This January, the OUP Philosophy team has chosen Gertrude Elizabeth Margaret (G.E.M.) Anscombe as their Philosopher of the Month. G.E.M. Anscombe (1919 – 2001) was a British analytical philosopher best known for her contributions in the fields of philosophy of the mind, action, language, logic, and ethics. Test your knowledge of this famous female philosopher.
On leaving school, my advisor reminded me to always take time to think. That seemed like a reasonable suggestion, as I trudged off to teach, write, and, of course, think. But the modern academy doesn’t share this value; faculty are increasingly prodded to “produce” more articles, more presentations, more grant applications, and more PhD students.
The Liar paradox is often informally described in terms of someone uttering the sentence: I am lying right now. If we equate lying with merely uttering a falsehood, then this is (roughly speaking) equivalent to a somewhat more formal, more precise version of the paradox that arises by considering a sentence like: “This sentence is false”.
Religious belief has been allied, for centuries, with fundamentalism and intolerance. It’s possible to have one without the other, but it requires a degree of self-criticism that is not easily acquired. When Calvin endorsed the execution of Michael Servetus in 1553, he justified his decision by appeal to the certainty of his own religious faith.
Atheism is the absence of belief that God, and other deities, exist. How much do you know about this belief system? Julian Baggini, author of Atheism: A Very Short Introduction, tells us the ten things we never knew about atheism.
Some writers have so confounded society with government, as to leave little or no distinction between them; whereas they are not only different, but have different origins. Society is produced by our wants, and government by our wickedness; the former promotes our happiness positively by uniting our affections, the latter negatively by restraining our vices. The one encourages intercourse, the other creates distinctions. The first a patron, the last a punisher.
The OUP Philosophy team have selected Gertrude Elizabeth Margaret Anscombe as their January Philosopher of the Month. Anscombe was born in Limerick, Ireland, and spent much of her education at the University of Oxford and University of Cambridge. An analytical philosopher, Anscombe is best known for her works in the philosophy of mind, action, language, logic, and ethics.
With this family history behind me, questions of immigration are never far from my mind. I owe my existence to the generosity of the UK in taking in generations of refugees, as well as the kindness shown by one wealthy unmarried Christian woman – who agreed to foster my father for a few months until his parents arrived, but as that never happened, becoming his guardian until adulthood.
Despite progress in the care and treatment of mental health problems, violence directed at self or others remains high in many parts of the world. Subsequently, there is increasing attention to risk assessment in mental health. But it this doing more harm than good?
Kantian ethical anarchism is ethical anti-statism. It says that there is no adequate rational justification for political authority, the state, or any other state-like institution, and that we should reject and exit the state and other state-like institutions, in order to create and belong to a real-world, worldwide ethical community, aka humanity, in a world without any states or state-like institutions.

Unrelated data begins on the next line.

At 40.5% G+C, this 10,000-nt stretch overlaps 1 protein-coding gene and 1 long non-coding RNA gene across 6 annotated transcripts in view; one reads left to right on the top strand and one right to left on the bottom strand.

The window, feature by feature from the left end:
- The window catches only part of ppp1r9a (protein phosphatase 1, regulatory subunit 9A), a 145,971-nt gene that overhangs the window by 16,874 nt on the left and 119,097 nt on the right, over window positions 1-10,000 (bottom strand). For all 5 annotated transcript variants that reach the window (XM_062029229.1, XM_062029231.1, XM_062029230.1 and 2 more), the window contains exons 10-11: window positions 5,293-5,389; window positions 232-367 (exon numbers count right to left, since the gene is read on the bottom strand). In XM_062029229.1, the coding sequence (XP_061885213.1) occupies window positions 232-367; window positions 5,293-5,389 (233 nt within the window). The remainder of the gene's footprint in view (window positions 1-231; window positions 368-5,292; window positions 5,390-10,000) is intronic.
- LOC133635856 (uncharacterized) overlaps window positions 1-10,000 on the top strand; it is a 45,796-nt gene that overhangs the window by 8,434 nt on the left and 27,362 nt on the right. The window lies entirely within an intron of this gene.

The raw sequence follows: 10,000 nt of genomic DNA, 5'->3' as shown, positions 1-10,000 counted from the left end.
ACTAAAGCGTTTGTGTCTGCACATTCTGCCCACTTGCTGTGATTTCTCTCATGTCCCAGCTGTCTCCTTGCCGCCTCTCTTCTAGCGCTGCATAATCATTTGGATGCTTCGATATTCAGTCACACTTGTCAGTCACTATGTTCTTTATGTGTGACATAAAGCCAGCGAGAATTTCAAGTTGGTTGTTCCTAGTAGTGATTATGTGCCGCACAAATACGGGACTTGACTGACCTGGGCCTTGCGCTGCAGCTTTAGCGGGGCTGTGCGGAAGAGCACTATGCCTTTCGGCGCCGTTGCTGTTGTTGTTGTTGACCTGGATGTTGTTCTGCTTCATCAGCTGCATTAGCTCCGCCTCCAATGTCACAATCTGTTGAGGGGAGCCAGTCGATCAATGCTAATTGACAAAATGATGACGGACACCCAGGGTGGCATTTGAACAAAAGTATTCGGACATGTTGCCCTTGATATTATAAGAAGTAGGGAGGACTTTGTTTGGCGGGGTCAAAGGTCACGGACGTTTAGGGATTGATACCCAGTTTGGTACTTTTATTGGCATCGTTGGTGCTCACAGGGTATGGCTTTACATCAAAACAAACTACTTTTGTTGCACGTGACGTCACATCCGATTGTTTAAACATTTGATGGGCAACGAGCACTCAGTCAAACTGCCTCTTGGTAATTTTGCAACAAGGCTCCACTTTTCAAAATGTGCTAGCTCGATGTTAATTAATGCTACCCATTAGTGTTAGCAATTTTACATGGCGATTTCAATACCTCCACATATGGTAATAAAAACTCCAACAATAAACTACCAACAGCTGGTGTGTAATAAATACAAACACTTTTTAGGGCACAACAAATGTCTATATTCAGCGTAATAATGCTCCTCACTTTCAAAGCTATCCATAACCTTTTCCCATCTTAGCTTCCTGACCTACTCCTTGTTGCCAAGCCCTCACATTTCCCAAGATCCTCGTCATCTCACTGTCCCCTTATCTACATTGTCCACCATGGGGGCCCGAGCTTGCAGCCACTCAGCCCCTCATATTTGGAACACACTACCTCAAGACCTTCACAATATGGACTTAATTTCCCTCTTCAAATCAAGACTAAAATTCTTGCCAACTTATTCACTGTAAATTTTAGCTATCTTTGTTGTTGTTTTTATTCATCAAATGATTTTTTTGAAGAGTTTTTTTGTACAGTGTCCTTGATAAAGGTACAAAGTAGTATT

This December, the OUP Philosophy team has chosen Baruch Spinoza as their Philosopher of the Month. The seventeenth century philosopher was seen as a controversial figure due to his views on God and religion, leading to excommunication from the Amsterdam Jewish community and his books being banned by the Church.
The Big Picture and The Big Short: How Virtue helps us explain something as complex as the Financial Crisis
The star-studded new film The Big Short is based on Michael Lewis’s best-selling expose of the 2008 financial crisis. Reviewers are calling it the “ultimate feel-furious movie about Wall Street.” It emphasizes the oddball and maverick character of four mid-level hedge fund managers in order to explain what it would take to ignore the rating agencies’ evaluations and bet against the subprime industry—that is, their own industry.
While there has been considerable normative theorizing on the topic of immigration, most analyses have focused on the relation between the migrant or prospective migrant and the society she will join—issues of admission, accommodation, integration, and so forth.
Is the human brain just a rag-bag of different tricks and stratagems, slowly accumulated over evolutionary time? For many years, I thought the answer to this question was most probably ‘yes’. The most tantalizing (but least developed) aspect of the emerging framework concerns the origins of conscious experience itself.
It may be fairly easy to say that the dignity of a person in the domain of psychiatry should be respected. Justification is easy to find. For example, the South African Constitution proclaims ‘everyone has inherent dignity and the right to have their dignity respected and protected.’
While most of you probably don’t believe in Santa Claus (and some of you of course never did!), you might not be aware that Santa Claus isn’t just imaginary, he is impossible! In order to show that the very concept of Santa Claus is riddled with incoherence, we first need to consult the canonical sources to determine what properties and powers this mystical man in red is supposed to have.